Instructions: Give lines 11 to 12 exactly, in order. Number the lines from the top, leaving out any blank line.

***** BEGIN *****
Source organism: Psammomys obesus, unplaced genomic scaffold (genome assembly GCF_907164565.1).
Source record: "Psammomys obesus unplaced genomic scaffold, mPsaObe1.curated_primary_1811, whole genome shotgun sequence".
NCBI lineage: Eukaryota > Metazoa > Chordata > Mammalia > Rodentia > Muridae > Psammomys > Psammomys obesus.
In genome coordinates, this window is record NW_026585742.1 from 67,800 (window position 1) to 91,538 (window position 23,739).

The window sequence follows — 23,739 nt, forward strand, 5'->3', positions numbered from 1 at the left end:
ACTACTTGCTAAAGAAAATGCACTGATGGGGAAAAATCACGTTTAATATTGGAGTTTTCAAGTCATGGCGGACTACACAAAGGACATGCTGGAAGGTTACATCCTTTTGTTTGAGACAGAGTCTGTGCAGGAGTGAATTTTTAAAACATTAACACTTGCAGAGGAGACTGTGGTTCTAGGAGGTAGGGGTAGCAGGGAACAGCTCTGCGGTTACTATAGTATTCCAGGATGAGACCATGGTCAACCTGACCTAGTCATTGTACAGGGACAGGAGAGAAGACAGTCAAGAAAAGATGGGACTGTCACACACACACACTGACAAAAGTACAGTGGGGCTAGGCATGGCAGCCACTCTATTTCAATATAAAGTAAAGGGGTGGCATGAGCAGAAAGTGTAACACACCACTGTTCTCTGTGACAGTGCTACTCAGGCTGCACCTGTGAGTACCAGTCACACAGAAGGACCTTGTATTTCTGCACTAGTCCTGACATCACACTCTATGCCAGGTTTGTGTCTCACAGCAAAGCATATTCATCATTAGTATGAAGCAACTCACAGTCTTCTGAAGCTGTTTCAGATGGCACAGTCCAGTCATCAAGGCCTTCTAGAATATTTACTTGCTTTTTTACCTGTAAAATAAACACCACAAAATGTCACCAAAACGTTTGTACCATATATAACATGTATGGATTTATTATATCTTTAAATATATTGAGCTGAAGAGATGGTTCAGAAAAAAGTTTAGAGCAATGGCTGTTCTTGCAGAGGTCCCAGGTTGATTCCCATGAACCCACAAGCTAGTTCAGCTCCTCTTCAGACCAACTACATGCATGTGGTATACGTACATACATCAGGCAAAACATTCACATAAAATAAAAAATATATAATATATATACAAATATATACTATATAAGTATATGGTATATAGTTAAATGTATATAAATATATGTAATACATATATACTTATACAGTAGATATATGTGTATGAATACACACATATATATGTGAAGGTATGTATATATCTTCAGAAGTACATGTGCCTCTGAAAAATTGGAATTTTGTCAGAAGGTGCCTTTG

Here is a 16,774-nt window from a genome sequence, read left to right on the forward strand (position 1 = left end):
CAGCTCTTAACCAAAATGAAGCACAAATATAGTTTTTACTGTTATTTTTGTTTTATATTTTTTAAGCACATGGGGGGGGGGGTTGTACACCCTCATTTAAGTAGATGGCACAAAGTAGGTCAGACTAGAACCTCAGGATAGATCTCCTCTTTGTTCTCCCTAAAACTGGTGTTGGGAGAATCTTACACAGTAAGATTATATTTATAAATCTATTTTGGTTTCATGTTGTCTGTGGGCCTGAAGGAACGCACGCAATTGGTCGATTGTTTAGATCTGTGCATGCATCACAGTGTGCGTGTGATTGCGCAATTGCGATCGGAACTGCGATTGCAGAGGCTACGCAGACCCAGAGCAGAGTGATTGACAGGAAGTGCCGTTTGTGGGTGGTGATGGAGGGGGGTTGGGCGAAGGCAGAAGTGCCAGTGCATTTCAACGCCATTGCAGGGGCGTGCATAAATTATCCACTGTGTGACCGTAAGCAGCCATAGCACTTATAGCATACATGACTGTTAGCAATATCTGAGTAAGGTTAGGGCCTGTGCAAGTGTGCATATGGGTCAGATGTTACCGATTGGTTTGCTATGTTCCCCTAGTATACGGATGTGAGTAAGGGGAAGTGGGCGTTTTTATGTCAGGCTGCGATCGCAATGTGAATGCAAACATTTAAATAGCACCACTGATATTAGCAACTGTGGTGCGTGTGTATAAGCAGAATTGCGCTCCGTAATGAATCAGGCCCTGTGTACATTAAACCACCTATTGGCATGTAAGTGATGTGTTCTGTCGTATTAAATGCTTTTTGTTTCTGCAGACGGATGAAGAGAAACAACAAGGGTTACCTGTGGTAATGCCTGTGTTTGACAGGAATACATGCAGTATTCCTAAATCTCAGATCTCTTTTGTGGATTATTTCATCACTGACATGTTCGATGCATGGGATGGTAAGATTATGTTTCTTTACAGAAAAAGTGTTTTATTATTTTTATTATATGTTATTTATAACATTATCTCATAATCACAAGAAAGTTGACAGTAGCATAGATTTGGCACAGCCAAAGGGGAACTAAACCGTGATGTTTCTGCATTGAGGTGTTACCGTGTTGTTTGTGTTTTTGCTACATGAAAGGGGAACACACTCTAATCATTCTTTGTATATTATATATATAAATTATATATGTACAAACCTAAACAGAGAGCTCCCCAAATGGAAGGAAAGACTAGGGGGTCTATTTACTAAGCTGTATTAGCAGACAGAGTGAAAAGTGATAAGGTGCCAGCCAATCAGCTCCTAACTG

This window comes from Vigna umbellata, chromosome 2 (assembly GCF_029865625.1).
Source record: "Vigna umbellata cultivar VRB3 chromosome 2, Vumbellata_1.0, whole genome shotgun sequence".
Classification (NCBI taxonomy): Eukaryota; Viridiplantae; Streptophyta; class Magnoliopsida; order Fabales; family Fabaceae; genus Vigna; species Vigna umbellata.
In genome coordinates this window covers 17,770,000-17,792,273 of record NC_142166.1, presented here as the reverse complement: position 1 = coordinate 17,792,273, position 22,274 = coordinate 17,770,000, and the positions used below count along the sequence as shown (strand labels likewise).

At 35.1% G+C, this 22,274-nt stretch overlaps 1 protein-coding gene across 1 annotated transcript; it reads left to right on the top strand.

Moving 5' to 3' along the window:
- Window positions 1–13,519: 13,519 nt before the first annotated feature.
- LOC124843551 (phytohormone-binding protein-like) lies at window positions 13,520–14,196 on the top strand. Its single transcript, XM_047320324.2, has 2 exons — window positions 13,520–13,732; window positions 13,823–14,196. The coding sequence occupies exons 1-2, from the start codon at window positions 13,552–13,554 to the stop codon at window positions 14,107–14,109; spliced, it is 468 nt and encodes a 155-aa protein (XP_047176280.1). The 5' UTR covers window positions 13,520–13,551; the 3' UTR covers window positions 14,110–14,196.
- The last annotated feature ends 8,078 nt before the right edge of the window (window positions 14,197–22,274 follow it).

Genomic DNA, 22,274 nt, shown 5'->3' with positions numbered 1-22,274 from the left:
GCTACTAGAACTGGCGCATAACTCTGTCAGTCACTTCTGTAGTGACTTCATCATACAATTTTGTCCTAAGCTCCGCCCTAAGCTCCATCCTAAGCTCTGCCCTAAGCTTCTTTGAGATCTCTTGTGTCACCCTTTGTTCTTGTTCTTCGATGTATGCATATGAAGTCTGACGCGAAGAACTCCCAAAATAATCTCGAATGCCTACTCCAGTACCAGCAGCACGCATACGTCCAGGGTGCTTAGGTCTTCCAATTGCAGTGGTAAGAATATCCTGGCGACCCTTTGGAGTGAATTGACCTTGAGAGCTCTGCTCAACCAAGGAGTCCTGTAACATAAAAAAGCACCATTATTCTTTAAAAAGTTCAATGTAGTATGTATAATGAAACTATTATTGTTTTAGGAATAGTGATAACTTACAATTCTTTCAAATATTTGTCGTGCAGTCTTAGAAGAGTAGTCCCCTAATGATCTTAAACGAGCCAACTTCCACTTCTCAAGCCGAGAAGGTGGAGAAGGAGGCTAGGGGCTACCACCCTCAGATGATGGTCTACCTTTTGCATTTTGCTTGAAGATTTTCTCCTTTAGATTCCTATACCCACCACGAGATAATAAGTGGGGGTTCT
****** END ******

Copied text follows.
Classification (NCBI taxonomy): Eukaryota; Viridiplantae; Streptophyta; class Magnoliopsida; order Fabales; family Fabaceae; genus Vigna; species Vigna umbellata.
In genome coordinates this window covers 17,770,000-17,792,273 of record NC_142166.1, presented here as the reverse complement: position 1 = coordinate 17,792,273, position 22,274 = coordinate 17,770,000, and the positions used below count along the sequence as shown (strand labels likewise).